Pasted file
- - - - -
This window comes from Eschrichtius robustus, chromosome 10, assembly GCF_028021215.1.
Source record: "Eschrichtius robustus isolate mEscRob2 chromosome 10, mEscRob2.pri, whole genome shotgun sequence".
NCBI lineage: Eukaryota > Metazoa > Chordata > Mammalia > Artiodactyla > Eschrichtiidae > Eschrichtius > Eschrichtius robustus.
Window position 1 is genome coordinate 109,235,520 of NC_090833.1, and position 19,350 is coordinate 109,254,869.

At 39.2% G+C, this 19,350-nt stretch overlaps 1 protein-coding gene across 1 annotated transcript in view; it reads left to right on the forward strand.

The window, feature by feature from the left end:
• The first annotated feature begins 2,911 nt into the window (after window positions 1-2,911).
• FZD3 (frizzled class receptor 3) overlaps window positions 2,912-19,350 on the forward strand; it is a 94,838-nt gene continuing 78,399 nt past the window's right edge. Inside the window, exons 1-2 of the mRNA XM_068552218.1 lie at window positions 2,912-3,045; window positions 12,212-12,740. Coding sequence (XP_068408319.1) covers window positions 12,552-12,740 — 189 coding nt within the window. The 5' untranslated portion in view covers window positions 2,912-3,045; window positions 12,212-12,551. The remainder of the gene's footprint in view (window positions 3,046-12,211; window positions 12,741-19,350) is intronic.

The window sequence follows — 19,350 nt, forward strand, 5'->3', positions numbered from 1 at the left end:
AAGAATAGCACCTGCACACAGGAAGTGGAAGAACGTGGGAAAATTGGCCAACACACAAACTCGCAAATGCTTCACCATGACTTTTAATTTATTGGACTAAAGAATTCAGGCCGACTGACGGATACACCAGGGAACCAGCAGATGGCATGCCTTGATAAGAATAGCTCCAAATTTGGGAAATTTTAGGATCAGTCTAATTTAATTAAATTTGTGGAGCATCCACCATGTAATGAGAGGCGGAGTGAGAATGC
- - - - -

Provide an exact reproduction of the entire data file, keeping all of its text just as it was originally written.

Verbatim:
This window comes from Eschrichtius robustus, chromosome 10, assembly GCF_028021215.1.
Source record: "Eschrichtius robustus isolate mEscRob2 chromosome 10, mEscRob2.pri, whole genome shotgun sequence".
NCBI lineage: Eukaryota > Metazoa > Chordata > Mammalia > Artiodactyla > Eschrichtiidae > Eschrichtius > Eschrichtius robustus.
Window position 1 is genome coordinate 109,235,520 of NC_090833.1, and position 19,350 is coordinate 109,254,869.

At 39.2% G+C, this 19,350-nt stretch overlaps 1 protein-coding gene across 1 annotated transcript in view; it reads left to right on the forward strand.

The window, feature by feature from the left end:
• The first annotated feature begins 2,911 nt into the window (after window positions 1-2,911).
• FZD3 (frizzled class receptor 3) overlaps window positions 2,912-19,350 on the forward strand; it is a 94,838-nt gene continuing 78,399 nt past the window's right edge. Inside the window, exons 1-2 of the mRNA XM_068552218.1 lie at window positions 2,912-3,045; window positions 12,212-12,740. Coding sequence (XP_068408319.1) covers window positions 12,552-12,740 — 189 coding nt within the window. The 5' untranslated portion in view covers window positions 2,912-3,045; window positions 12,212-12,551. The remainder of the gene's footprint in view (window positions 3,046-12,211; window positions 12,741-19,350) is intronic.

The window sequence follows — 19,350 nt, forward strand, 5'->3', positions numbered from 1 at the left end:
AAGAATAGCACCTGCACACAGGAAGTGGAAGAACGTGGGAAAATTGGCCAACACACAAACTCGCAAATGCTTCACCATGACTTTTAATTTATTGGACTAAAGAATTCAGGCCGACTGACGGATACACCAGGGAACCAGCAGATGGCATGCCTTGATAAGAATAGCTCCAAATTTGGGAAATTTTAGGATCAGTCTAATTTAATTAAATTTGTGGAGCATCCACCATGTAATGAGAGGCGGAGTGAGAATGC